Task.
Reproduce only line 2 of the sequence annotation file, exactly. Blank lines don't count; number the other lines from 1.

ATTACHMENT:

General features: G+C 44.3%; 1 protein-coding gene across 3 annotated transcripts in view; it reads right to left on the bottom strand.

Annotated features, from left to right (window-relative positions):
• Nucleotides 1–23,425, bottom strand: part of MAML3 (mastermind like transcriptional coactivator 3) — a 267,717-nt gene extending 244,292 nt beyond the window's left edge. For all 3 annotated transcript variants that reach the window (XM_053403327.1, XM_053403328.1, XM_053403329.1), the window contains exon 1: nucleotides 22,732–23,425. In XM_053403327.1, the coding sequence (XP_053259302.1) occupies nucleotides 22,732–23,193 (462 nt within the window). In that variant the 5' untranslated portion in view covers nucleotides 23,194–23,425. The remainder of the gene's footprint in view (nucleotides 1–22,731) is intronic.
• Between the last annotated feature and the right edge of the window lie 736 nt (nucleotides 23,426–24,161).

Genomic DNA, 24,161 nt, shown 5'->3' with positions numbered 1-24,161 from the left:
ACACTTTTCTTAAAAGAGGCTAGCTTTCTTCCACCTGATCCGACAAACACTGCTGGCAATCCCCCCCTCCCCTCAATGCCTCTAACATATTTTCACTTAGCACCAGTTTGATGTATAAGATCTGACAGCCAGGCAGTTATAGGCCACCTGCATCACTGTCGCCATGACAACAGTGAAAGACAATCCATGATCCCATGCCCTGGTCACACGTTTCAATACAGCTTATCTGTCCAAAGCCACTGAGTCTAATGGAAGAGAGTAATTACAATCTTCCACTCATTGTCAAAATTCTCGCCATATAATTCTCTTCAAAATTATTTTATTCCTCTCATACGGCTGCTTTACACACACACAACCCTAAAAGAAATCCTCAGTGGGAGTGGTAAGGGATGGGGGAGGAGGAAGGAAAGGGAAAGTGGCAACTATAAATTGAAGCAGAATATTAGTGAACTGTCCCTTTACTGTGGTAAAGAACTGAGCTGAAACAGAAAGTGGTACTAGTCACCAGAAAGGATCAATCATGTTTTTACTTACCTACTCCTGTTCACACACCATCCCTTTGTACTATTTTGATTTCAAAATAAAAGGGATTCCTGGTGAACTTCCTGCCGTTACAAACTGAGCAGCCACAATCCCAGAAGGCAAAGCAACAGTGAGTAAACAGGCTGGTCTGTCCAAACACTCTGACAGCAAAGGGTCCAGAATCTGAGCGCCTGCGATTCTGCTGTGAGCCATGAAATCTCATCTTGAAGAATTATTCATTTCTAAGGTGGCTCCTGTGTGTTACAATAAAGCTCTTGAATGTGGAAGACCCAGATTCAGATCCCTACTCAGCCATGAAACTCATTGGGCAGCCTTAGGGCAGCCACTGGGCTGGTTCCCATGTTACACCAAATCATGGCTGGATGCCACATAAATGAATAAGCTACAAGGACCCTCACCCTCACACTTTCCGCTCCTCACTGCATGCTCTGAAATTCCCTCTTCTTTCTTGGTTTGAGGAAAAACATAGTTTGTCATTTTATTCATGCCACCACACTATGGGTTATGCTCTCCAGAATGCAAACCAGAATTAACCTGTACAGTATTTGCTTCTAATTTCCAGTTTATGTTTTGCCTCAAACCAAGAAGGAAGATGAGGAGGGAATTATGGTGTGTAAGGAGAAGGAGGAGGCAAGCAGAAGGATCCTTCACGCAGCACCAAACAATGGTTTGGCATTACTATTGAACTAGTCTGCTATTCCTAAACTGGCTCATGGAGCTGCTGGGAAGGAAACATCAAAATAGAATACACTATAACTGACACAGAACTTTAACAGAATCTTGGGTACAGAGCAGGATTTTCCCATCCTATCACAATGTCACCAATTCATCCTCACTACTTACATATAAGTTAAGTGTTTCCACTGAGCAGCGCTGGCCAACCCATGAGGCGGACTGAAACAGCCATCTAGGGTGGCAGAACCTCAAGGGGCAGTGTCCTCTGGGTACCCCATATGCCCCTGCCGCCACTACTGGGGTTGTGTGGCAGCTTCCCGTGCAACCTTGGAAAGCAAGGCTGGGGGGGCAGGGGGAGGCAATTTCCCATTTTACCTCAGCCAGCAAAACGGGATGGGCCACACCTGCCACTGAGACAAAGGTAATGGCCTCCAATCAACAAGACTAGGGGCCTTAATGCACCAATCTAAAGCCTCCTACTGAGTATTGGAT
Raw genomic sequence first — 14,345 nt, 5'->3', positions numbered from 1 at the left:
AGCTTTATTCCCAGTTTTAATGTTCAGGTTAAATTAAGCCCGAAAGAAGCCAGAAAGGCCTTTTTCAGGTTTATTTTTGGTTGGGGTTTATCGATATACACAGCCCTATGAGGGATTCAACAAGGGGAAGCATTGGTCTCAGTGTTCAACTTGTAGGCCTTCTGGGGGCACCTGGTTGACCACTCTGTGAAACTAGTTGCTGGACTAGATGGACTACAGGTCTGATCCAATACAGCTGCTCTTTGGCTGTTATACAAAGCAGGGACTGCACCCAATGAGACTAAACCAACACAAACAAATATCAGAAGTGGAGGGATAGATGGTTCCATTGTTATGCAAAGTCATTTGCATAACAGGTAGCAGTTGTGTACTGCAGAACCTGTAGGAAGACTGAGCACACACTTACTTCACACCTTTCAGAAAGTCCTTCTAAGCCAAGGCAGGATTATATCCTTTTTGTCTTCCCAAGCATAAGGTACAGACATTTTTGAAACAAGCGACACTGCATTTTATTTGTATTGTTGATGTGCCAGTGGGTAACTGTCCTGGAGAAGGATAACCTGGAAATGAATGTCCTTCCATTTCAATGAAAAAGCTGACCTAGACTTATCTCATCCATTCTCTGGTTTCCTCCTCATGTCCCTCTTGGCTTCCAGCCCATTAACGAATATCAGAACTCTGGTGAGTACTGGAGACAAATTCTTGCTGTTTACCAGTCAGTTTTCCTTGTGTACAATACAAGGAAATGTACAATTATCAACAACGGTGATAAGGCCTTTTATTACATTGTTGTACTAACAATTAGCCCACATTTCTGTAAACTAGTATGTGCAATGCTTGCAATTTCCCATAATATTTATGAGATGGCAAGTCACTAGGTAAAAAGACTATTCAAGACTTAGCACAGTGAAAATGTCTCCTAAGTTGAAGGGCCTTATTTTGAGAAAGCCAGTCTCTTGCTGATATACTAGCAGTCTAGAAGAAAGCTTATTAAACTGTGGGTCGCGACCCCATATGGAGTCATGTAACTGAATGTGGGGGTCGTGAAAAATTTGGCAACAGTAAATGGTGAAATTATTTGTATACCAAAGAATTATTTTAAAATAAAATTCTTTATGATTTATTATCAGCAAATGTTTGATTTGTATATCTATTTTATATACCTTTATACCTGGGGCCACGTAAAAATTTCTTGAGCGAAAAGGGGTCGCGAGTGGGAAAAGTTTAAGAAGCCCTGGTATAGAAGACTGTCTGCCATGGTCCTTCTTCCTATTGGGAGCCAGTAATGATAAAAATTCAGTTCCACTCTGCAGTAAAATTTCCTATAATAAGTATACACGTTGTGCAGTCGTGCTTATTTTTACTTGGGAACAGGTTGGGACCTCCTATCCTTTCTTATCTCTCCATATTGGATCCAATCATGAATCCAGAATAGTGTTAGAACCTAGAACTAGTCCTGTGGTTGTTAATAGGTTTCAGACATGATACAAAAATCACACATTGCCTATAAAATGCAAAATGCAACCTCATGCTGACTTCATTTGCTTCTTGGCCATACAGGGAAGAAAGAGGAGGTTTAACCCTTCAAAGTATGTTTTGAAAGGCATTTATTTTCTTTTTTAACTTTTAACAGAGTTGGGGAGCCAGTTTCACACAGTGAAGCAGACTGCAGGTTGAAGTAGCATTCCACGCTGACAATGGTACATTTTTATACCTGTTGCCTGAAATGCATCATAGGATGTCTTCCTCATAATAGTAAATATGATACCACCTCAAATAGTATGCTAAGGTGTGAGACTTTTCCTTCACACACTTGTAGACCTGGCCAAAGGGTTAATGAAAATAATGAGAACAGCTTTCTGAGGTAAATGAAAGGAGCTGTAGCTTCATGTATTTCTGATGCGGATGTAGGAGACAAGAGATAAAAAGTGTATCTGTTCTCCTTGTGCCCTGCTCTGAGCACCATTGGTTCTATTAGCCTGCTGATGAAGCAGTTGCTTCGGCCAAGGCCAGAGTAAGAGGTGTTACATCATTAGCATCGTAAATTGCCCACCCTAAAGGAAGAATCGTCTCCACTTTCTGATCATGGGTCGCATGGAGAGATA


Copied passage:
Annotated features, from left to right (window-relative positions):